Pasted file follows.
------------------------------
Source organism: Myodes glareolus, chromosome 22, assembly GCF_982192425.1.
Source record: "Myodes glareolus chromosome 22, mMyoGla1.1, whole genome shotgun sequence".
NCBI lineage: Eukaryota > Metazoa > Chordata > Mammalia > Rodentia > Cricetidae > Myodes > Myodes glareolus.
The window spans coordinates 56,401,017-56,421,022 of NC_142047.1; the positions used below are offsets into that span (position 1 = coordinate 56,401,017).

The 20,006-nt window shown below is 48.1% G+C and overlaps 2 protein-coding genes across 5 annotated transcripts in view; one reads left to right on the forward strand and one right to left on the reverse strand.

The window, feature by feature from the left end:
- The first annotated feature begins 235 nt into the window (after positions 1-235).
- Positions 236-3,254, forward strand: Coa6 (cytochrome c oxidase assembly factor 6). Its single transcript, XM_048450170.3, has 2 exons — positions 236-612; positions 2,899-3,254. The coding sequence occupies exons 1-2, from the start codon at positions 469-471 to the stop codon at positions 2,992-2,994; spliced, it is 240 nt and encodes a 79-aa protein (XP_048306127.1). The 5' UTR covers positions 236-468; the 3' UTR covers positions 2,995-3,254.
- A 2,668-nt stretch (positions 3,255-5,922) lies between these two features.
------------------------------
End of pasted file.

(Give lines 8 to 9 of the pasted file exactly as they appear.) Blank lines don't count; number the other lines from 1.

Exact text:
- Positions 236-3,254, forward strand: Coa6 (cytochrome c oxidase assembly factor 6). Its single transcript, XM_048450170.3, has 2 exons — positions 236-612; positions 2,899-3,254. The coding sequence occupies exons 1-2, from the start codon at positions 469-471 to the stop codon at positions 2,992-2,994; spliced, it is 240 nt and encodes a 79-aa protein (XP_048306127.1). The 5' UTR covers positions 236-468; the 3' UTR covers positions 2,995-3,254.
- A 2,668-nt stretch (positions 3,255-5,922) lies between these two features.